Tag Archives: Salvation

My Toddlers Remind Me…

If you are a parent, or have been around children, you have probably had the experience of stooping down to talk face-to-face with a little one.  The giant size of an adult can be intimidating to a child.  Even if not intimidated, the child’s neck might be less strained if the adult is at eye level.  When the adult stoops down, or lifts the child to eye level the message is, “I’m with you.  You have my attention.  I care.”  Consider how hard it is for small children to jump or climb to the adult’s eye level.

Have you ever gazed into the vastness of space on a clear, starlit night and wondered just how gigantic it is?  Personally, I feel very small when I do that.  It reminds me that I’ll never comprehend how big and powerful God is.  How could any of us ever jump that high or climb to the farthest reaches of a never-ending spaciousness?  The closest stars are beyond our reach.  We can’t reach an eternal God.  God knows this.  So, like a loving parent, God stoops down to us.

Children can’t understand everything an adult tells them.  Yet, even small children can sense when an adult stoops to their level.  We can’t intellectually understand everything Jesus taught us.  Much of it we have to take on faith, like children.  But, we can sense that Jesus is a loving God stooping to our level (i.e. becoming human) in order to meet us face-to-face.  He cared so much for us that he even endured the pain of our sins and transgressions and gave us a way out.  Jesus is more than a good teacher.  Jesus is God saying, “I’m with you.  You have my attention.  I care.”  Not only does God stoop down to us through Jesus, he ultimately lifts us up to himself.  We only need to let him have us, and not run away.

Next time you gaze at the vastness of the universe, the power of the oceans or any awe inspiring sight that makes God seem gigantic and unreachable, remember that Jesus is Immanuel (“God with us”).  Don’t let the unanswerable, intellectual questions about God deter you.  Become a child and realize that Jesus not only came to us 2000 years ago, he promised to remain with us until the end of time.  He is still here, reaching out to us through the Holy Spirit, the Eucharist and the Church.  He remains spiritually and physically present with us, and that is an encouraging thought.

“F” Words

There is no better way to learn something than to live it.  That’s what we call experience.  Vicarious learning is good, but can have certain limitations.  “I have experience” actually means, “I have had some troubles.”

For example, if I hire someone with experience, I hire a person that has personal exposure to failure.  That person has messed things up in the past and has learned not to repeat those mistakes.  Much of that person’s knowledge is probably learned vicariously (i.e. other people’s mistakes), but it is the personal failures that have provided the experiential learning.  This is why people like to see an airline pilot with “a little gray around the temples.”  It is assumed that such a pilot will have already used up any rookie mistakes and is experienced as possible.  It is also why veteran combat soldiers look upon new recruits with apprehension.  “Don’t do anything to get us killed.”

The first “F” word is failure.  Failure is how we learn.  None of us exit the womb, stand up, and begin walking.  We all have to learn to flail our limbs about, then roll over, then scoot, then crawl or roll around before we can even begin to stand.  Once we stand, we can then experience the falling down required for learning to walk.  And fall we do, time and time again.  It is very endearing to watch a child fall down over and over, because we instinctively know why they are doing it.  We smile and laugh at each failure and then celebrate the success of the first steps.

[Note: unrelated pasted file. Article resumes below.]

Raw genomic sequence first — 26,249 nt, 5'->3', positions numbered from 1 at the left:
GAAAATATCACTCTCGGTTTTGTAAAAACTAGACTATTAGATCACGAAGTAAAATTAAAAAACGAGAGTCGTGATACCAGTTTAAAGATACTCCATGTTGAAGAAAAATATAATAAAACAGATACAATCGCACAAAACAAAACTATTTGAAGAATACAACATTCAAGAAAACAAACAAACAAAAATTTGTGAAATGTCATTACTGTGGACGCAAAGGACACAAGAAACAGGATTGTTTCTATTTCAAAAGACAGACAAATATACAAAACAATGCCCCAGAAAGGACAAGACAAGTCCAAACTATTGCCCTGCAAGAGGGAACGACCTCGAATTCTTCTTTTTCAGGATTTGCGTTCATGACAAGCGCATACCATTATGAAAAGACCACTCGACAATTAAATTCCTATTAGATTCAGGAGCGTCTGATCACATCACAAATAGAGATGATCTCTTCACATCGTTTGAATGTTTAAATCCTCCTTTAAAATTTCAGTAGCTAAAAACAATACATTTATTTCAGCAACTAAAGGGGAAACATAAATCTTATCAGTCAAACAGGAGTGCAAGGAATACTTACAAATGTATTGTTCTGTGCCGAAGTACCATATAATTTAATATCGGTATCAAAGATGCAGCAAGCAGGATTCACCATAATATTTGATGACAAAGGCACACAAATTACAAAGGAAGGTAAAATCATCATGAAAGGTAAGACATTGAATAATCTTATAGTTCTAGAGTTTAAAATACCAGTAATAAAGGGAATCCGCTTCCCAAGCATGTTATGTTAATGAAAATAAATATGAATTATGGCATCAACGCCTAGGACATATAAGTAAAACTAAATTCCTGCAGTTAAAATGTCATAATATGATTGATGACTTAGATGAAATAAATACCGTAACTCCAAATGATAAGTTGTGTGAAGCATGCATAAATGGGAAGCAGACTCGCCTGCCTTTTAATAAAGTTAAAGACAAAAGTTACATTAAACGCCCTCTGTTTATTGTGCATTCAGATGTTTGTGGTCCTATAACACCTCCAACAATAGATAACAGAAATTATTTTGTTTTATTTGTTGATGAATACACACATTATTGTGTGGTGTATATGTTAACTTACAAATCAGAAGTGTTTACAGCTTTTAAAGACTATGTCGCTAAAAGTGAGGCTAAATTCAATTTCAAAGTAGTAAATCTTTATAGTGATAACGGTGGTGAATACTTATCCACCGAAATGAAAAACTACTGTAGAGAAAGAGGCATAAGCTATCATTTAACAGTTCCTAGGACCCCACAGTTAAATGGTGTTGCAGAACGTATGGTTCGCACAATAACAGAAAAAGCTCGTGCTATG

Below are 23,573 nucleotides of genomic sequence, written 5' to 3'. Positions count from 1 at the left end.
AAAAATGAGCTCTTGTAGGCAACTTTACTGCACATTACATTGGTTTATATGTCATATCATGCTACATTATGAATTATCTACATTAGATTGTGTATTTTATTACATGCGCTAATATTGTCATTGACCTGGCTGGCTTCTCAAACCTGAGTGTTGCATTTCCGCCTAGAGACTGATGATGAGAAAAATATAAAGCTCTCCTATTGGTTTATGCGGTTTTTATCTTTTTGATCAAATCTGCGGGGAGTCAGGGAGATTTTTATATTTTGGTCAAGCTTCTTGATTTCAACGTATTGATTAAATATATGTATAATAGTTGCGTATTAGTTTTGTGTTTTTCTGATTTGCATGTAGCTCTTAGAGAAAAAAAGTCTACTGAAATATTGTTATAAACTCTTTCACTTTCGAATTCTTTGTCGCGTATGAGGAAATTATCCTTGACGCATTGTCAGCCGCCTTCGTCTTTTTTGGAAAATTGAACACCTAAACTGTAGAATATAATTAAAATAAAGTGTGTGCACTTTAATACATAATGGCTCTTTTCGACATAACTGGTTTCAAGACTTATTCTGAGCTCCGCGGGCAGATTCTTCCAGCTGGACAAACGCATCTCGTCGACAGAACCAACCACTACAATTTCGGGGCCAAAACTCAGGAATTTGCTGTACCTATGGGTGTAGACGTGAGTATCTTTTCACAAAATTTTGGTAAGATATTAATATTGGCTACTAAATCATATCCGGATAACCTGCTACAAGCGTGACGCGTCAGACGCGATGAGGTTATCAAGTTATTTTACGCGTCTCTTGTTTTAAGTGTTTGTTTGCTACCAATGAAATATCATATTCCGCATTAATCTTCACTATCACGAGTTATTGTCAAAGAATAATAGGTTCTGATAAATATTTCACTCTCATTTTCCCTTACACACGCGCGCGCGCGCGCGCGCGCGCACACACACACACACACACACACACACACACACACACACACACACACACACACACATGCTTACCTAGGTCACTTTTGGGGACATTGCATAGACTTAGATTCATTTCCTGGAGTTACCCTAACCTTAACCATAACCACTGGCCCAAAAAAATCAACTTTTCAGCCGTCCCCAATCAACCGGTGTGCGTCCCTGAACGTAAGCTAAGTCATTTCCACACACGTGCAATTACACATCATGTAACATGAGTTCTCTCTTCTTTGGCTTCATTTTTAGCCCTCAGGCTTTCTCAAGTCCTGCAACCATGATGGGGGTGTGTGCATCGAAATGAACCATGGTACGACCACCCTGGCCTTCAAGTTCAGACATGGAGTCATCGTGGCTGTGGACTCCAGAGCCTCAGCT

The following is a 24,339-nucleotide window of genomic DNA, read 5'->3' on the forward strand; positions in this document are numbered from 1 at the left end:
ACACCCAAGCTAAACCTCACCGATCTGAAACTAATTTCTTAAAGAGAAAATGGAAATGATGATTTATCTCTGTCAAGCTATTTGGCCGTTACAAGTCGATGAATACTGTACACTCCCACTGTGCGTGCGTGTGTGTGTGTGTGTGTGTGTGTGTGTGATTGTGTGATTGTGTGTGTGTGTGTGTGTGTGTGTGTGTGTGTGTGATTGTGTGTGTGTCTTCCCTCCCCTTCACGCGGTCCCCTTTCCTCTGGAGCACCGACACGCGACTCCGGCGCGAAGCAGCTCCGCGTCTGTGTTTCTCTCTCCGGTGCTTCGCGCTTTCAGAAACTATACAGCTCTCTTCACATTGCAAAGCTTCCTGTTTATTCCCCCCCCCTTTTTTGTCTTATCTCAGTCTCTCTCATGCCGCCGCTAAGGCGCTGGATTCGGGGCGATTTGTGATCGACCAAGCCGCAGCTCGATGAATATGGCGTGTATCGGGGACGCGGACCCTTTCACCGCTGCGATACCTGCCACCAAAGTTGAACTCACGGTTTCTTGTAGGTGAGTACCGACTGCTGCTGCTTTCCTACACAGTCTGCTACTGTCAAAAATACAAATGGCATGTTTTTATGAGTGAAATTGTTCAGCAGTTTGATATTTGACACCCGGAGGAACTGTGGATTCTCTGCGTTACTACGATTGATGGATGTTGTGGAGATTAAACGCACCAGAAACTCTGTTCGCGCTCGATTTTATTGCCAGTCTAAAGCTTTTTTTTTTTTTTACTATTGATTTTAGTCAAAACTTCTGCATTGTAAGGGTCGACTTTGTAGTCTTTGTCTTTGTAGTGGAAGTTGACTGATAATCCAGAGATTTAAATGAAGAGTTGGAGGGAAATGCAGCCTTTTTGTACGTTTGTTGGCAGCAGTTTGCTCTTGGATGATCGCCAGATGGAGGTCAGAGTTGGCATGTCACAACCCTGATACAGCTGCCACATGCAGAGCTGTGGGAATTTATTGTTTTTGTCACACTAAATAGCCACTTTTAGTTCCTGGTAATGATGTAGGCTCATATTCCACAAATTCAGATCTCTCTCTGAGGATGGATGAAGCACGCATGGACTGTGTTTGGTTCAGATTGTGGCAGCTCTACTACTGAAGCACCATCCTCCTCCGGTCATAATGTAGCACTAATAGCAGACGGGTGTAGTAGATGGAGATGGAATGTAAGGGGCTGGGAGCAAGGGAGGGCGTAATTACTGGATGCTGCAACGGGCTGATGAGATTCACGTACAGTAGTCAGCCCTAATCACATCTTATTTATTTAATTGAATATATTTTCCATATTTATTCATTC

At some stage, we stop appreciating failure and behave as if it is something to be avoided at all cost.  Some folks develop an overarching fear of failure.  Fear is the second “F” word.  Certainly, as we get older and more responsible, some failures carry more weight.  Some failures do need to be avoided at all cost.  Airline pilots and soldiers know this.  Nevertheless, we cannot continue to learn and grow without failure.  Actually, it is failure that helps us realize our full potential.

God gave Moses the Ten Commandments.  In our hearts and in our actions, we don’t keep the Ten Commandments very well.  We fail.  The law was given as a schoolmaster to bring us to Christ (Galatians 3:24).  Actually, we don’t break the law so much as it breaks us.  If we are honest, our lack of perfection compels us to seek out true perfection.  Enter Jesus Christ, our Redeemer.  “O happy fault that merited such and so great a Redeemer” (The Felix Culpa).

So, let not your heart be troubled.  Fear not.  Your failures taught you how to walk and then to run.  Let them lead you to everlasting life and peace as well.  Let them heal your relationships.  Let them show you your full potential in Jesus Christ.  We are all called to be saints.  There are no saints in Heaven without a past.  There are no sinners on earth without a future.  The Church is a spiritual hospital for sinners.  That’s what God’s Word is for.  That’s what the Sacrament of Reconciliation is for.  That’s what the Bread of Life is for.  We all fail.  We all can be redeemed.

God’s Mud Room: Or, Why I Believed In Purgatory Even When I Didn’t Believe In Purgatory

I’m going to go out on a limb here and say that, if you’re a Christian, you probably believe that things will be much better in Heaven than they are in this life.  I, for one, certainly hope we’re not going to spend eternity with more of…this.  Don’t get me wrong, there’s a lot of love and joy to be found down here.  Even so, Heaven must have a lot more going for it.